That's important for potential customers, because they will (naturally enough) have to upload their data to the service before the resident supers can get busy crunching data.

So users can pre-test their data and scripts before pressing “go” on an expensive supercomputer run, there's a virtualised Urika GX.

For storage, Markley will offer a suitable array in the colo (if customers have their own storage in the facility, they can use that instead). ®

Similar topics

Broader topics


Other stories you might like

  • Home-grown Euro chipmaker SiPearl signs deal with HPE, Nvidia
    Claims partnerships will drive development and adoption of exascale computing in Europe

    European microprocessor designer SiPearl revealed deals with Nvidia and HPE today, saying they would up the development of high-performance compute (HPC) and exascale systems on the continent.

    Announced to coincide with the ISC 2022 High Performance conference in Hamburg this week, the agreements see SiPearl working with two big dogs in the HPC market: HPE is the owner of supercomputing pioneer Cray and Nvidia is a leader in GPU acceleration.

    With HPE, SiPearl said it is working to jointly develop a supercomputer platform that combines HPE's technology and SiPearl's upcoming Rhea processor. Rhea is an Arm-based chip with RISC-V controllers, planned to appear in next-generation exascale computers.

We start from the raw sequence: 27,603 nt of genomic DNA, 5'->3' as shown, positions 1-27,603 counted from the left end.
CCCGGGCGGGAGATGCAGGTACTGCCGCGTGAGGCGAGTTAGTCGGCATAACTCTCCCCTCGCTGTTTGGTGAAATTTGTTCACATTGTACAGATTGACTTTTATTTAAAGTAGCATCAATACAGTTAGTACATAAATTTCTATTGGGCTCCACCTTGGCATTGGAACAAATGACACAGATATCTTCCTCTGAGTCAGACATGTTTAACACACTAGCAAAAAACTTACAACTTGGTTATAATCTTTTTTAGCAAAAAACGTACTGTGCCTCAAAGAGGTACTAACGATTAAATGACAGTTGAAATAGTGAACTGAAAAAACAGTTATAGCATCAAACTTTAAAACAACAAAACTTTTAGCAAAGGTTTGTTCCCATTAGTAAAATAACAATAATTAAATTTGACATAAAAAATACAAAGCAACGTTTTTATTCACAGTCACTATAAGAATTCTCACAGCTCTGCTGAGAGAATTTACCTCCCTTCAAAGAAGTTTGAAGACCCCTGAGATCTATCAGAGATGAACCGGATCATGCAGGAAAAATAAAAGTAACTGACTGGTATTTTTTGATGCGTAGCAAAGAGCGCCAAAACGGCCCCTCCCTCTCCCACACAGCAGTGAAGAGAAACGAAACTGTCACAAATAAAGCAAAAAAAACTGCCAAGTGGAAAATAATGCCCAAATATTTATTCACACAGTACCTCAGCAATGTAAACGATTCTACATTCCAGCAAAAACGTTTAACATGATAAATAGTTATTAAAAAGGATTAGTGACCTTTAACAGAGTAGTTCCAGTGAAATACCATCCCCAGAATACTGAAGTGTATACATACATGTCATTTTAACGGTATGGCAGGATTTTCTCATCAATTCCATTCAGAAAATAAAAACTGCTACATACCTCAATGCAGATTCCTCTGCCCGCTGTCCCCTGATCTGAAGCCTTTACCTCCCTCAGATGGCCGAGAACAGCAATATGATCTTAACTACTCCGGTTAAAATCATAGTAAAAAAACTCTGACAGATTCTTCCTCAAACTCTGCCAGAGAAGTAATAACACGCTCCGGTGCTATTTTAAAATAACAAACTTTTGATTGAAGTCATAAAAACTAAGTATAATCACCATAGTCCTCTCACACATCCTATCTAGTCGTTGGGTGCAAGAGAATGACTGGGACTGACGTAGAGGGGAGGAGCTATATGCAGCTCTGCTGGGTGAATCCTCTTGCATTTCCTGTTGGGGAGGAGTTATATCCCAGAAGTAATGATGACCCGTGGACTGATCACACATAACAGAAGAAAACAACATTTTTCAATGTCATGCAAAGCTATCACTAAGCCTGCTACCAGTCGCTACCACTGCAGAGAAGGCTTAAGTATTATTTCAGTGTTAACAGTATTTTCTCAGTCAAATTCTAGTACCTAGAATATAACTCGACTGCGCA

Continue reading
  • HPE, Cerebras build AI supercomputer for scientific research
    Wafer madness hits the LRZ in HPE Superdome supercomputer wrapper

    HPE and Cerebras Systems have built a new AI supercomputer in Munich, Germany, pairing a HPE Superdome Flex with the AI accelerator technology from Cerebras for use by the scientific and engineering community.

    The new system, created for the Leibniz Supercomputing Center (LRZ) in Munich, is being deployed to meet the current and expected future compute needs of researchers, including larger deep learning neural network models and the emergence of multi-modal problems that involve multiple data types such as images and speech, according to Laura Schulz, LRZ's head of Strategic Developments and Partnerships.